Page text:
Throughout the year, we are highlighting notable women in our community. We want to spotlight those who are shaping where we live and giving back to our neighborhood. Do you know someone you think we should feature? Let us know in the comments!


Creation, creativity, and connection are more important than ever with social distancing. In that spirit, our Notable Woman for this month, Alli Celebron-Brown of McColl Center for Art + Innovation, has fully embraced one of the McColl Center’s key principles, innovation, to find new ways to continue to support artists and bring art to the Queen City throughout a challenging 2020. 


Tell us a little bit about your background and path to McColl Center.

I had plans to be a professor in Portuguese literature, but started grad school and realized that wasn’t the path for me. I tried on a lot of hats and began volunteering at a museum in Baltimore. I’ve worked for a bunch of different organizations since then, but haven’t left the nonprofit sector.


McColl Center is much more than an art space. What makes McColl Center unique?

Definitely the artists. There is no other place in the region where you can connect with artists from around the corner to around the globe and learn from them. They share what they are making, experimenting with and researching while in residence. It’s a one-of-a-kind space where creativity thrives.

How many contemporary artists does McColl Center support through your residency program?

We’ve had almost 450 artists in our 21 years—from 36 states and 25 countries. The residencies usually last 3-4 months and we host a total of 12 artists each year.


A big part of what McColl Center does so well is creating experiences that connect artists with the community. How are you keeping that spirit alive and thriving during a time of social distancing?

We’re taking a page from artists and developing new approaches. Thanks to grant funding, we were able to launch virtual artist talks and youth workshops this summer. It’s humbling to see how many people are engaging with us digitally.


Celebrating your 20th anniversary last year was a big milestone. What’s next for McColl Center?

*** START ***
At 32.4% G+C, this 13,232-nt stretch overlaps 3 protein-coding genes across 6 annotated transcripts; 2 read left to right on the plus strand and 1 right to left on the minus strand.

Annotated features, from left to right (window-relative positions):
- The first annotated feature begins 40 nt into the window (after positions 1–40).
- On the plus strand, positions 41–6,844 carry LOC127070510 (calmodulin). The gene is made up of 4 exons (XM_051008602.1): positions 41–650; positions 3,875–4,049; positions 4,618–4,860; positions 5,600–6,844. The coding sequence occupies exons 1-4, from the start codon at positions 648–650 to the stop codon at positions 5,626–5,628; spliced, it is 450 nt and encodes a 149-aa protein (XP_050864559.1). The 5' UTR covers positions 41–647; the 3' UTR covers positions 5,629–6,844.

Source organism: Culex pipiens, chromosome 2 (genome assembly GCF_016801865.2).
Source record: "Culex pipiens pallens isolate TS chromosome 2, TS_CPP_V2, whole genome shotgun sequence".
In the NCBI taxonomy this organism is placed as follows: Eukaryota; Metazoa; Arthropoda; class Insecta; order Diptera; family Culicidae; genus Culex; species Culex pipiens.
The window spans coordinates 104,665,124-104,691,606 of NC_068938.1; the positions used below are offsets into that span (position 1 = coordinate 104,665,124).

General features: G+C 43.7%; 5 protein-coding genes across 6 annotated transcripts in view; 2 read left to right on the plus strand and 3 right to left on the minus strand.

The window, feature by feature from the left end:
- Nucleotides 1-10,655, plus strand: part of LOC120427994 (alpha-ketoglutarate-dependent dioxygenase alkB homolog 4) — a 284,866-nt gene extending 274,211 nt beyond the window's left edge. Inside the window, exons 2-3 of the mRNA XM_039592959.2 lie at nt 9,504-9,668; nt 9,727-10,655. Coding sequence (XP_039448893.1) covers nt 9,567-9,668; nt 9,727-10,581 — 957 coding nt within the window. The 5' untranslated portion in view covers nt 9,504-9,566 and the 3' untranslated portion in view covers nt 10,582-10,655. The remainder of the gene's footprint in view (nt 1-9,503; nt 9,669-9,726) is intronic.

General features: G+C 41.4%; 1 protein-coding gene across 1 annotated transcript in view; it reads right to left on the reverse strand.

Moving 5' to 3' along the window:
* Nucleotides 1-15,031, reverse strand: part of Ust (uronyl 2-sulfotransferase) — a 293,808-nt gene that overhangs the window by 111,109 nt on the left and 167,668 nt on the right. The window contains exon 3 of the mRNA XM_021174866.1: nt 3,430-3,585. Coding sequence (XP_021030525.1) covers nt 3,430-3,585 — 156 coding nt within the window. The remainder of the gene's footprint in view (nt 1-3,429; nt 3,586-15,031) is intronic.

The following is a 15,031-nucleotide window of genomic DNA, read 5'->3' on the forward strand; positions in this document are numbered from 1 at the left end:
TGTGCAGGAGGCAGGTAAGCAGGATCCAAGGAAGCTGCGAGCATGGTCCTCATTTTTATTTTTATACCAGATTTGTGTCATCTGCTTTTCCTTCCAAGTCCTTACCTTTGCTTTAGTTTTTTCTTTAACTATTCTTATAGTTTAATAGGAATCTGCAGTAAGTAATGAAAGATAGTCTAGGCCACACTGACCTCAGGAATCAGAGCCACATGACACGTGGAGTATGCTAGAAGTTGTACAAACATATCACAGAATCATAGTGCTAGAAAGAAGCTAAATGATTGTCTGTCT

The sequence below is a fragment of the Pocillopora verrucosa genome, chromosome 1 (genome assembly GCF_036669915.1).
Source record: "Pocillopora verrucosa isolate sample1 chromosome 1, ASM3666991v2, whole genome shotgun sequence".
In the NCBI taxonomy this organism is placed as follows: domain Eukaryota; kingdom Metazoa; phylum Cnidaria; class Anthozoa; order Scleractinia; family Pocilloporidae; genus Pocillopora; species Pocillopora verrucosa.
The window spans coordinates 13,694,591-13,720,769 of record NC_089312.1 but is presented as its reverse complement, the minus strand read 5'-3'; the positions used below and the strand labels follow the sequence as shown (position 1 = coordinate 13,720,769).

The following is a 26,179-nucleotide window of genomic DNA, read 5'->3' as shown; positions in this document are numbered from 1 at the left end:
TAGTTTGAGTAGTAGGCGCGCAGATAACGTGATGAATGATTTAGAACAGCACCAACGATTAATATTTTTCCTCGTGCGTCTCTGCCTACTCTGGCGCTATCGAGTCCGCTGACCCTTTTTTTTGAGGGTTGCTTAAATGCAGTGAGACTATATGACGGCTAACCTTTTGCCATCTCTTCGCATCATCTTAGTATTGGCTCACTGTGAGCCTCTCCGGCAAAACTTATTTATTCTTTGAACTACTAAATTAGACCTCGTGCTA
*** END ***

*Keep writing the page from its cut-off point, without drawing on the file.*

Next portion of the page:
We are recommitting to putting artists first in everything we do. In 2021, you’ll hear about studios for local artists, an artist co-op and programs to provide the business tools artists need to be successful entrepreneurs. It’s a big shift for us, but we couldn’t be more excited about the future.


What is the best part of your job?

It’s exhilarating to meet and partner with local artists and creative workers. If people don’t take time to learn about and support Charlotte artists, they are definitely missing out. Let go of the intimidation factor—art is for and by people from all walks of life.


What are some of your favorite things to do outside of the office?

Pre-COVID, I went to a lot of live music and performing arts events. Regardless of what I do outside of work, my amazing husband and daughters are there. I work a lot and prioritize my “off hours” to be with them. They are my reason for being.

Any favorite Charlotte spots you can share?

I love my neighborhood and think it is important to support small businesses. I can’t get enough of Villani’s, Common Market, The Diamond, Moxie Mercantile…and I still miss Dairy Queen.


What is one piece of advice or lesson you have learned that you can share with other aspiring female leaders in our community?

Build a network of women mentors and lend your network to future leaders. My mentors are the most important group for me, professionally speaking. I wouldn’t be the leader I am without the benefit of their guidance and support along the way and I always look to find ways to pay it forward.


To learn more about McColl Center, visit their website or follow them on Instagram and Facebook.